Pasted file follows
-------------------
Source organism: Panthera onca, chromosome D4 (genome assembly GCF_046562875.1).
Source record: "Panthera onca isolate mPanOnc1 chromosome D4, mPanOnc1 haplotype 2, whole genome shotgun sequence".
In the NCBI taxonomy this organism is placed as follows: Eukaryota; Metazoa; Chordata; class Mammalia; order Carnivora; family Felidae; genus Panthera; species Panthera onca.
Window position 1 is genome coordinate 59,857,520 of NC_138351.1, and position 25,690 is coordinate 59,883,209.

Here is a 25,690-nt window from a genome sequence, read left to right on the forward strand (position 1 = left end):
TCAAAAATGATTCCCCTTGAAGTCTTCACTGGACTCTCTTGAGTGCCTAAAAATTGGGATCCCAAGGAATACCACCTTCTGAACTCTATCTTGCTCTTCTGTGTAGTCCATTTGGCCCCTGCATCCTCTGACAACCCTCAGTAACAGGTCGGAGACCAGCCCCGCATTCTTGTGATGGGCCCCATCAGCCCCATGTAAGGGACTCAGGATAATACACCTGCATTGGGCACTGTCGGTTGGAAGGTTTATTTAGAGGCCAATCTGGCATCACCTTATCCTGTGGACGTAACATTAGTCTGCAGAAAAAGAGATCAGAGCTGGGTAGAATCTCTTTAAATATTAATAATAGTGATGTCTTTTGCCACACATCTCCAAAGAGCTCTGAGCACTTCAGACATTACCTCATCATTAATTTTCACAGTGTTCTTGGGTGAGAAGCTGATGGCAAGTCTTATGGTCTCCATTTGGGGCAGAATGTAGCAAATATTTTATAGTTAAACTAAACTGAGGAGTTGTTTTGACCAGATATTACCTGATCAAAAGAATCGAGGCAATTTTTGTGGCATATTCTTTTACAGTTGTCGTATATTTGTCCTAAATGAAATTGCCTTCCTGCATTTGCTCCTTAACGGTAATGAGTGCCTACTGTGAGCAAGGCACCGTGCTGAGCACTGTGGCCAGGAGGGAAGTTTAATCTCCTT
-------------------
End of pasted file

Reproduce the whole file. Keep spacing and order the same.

Source organism: Panthera onca, chromosome D4 (genome assembly GCF_046562875.1).
Source record: "Panthera onca isolate mPanOnc1 chromosome D4, mPanOnc1 haplotype 2, whole genome shotgun sequence".
In the NCBI taxonomy this organism is placed as follows: Eukaryota; Metazoa; Chordata; class Mammalia; order Carnivora; family Felidae; genus Panthera; species Panthera onca.
Window position 1 is genome coordinate 59,857,520 of NC_138351.1, and position 25,690 is coordinate 59,883,209.

Here is a 25,690-nt window from a genome sequence, read left to right on the forward strand (position 1 = left end):
TCAAAAATGATTCCCCTTGAAGTCTTCACTGGACTCTCTTGAGTGCCTAAAAATTGGGATCCCAAGGAATACCACCTTCTGAACTCTATCTTGCTCTTCTGTGTAGTCCATTTGGCCCCTGCATCCTCTGACAACCCTCAGTAACAGGTCGGAGACCAGCCCCGCATTCTTGTGATGGGCCCCATCAGCCCCATGTAAGGGACTCAGGATAATACACCTGCATTGGGCACTGTCGGTTGGAAGGTTTATTTAGAGGCCAATCTGGCATCACCTTATCCTGTGGACGTAACATTAGTCTGCAGAAAAAGAGATCAGAGCTGGGTAGAATCTCTTTAAATATTAATAATAGTGATGTCTTTTGCCACACATCTCCAAAGAGCTCTGAGCACTTCAGACATTACCTCATCATTAATTTTCACAGTGTTCTTGGGTGAGAAGCTGATGGCAAGTCTTATGGTCTCCATTTGGGGCAGAATGTAGCAAATATTTTATAGTTAAACTAAACTGAGGAGTTGTTTTGACCAGATATTACCTGATCAAAAGAATCGAGGCAATTTTTGTGGCATATTCTTTTACAGTTGTCGTATATTTGTCCTAAATGAAATTGCCTTCCTGCATTTGCTCCTTAACGGTAATGAGTGCCTACTGTGAGCAAGGCACCGTGCTGAGCACTGTGGCCAGGAGGGAAGTTTAATCTCCTT